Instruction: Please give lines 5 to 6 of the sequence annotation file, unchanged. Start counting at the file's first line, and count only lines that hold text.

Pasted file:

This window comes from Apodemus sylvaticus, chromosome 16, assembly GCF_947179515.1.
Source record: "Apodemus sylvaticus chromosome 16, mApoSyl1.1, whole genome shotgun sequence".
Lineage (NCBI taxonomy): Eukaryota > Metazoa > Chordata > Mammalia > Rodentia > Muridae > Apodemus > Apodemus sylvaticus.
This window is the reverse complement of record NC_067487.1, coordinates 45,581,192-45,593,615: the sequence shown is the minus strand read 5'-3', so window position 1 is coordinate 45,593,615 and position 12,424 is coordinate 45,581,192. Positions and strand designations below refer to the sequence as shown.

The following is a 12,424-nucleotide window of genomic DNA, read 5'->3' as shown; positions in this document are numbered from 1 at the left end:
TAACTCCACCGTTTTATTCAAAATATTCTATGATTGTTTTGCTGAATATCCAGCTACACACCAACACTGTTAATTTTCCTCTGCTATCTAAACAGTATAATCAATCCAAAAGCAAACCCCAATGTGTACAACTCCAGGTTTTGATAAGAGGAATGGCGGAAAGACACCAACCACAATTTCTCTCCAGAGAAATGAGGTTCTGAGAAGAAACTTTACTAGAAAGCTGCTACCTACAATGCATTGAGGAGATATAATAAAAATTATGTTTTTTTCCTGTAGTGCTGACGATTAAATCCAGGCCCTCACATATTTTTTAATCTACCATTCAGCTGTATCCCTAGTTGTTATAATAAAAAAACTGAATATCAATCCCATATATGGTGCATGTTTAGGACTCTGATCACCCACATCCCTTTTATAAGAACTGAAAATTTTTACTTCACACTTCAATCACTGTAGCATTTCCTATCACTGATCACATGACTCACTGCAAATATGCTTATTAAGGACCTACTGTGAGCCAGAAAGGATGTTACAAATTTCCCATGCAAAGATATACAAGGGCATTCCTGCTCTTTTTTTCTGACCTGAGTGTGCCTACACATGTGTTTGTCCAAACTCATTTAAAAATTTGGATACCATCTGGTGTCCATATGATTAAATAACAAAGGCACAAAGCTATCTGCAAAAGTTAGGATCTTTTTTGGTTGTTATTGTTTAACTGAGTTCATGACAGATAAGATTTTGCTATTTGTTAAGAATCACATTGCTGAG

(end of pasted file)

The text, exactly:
The following is a 12,424-nucleotide window of genomic DNA, read 5'->3' as shown; positions in this document are numbered from 1 at the left end:
TAACTCCACCGTTTTATTCAAAATATTCTATGATTGTTTTGCTGAATATCCAGCTACACACCAACACTGTTAATTTTCCTCTGCTATCTAAACAGTATAATCAATCCAAAAGCAAACCCCAATGTGTACAACTCCAGGTTTTGATAAGAGGAATGGCGGAAAGACACCAACCACAATTTCTCTCCAGAGAAATGAGGTTCTGAGAAGAAACTTTACTAGAAAGCTGCTACCTACAATGCATTGAGGAGATATAATAAAAATTATGTTTTTTTCCTGTAGTGCTGACGATTAAATCCAGGCCCTCACATATTTTTTAATCTACCATTCAGCTGTATCCCTAGTTGTTATAATAAAAAAACTGAATATCAATCCCATATATGGTGCATGTTTAGGACTCTGATCACCCACATCCCTTTTATAAGAACTGAAAATTTTTACTTCACACTTCAATCACTGTAGCATTTCCTATCACTGATCACATGACTCACTGCAAATATGCTTATTAAGGACCTACTGTGAGCCAGAAAGGATGTTACAAATTTCCCATGCAAAGATATACAAGGGCATTCCTGCTCTTTTTTTCTGACCTGAGTGTGCCTACACATGTGTTTGTCCAAACTCATTTAAAAATTTGGATACCATCTGGTGTCCATATGATTAAATAACAAAGGCACAAAGCTATCTGCAAAAGTTAGGATCTTTTTTGGTTGTTATTGTTTAACTGAGTTCATGACAGATAAGATTTTGCTATTTGTTAAGAATCACATTGCTGAG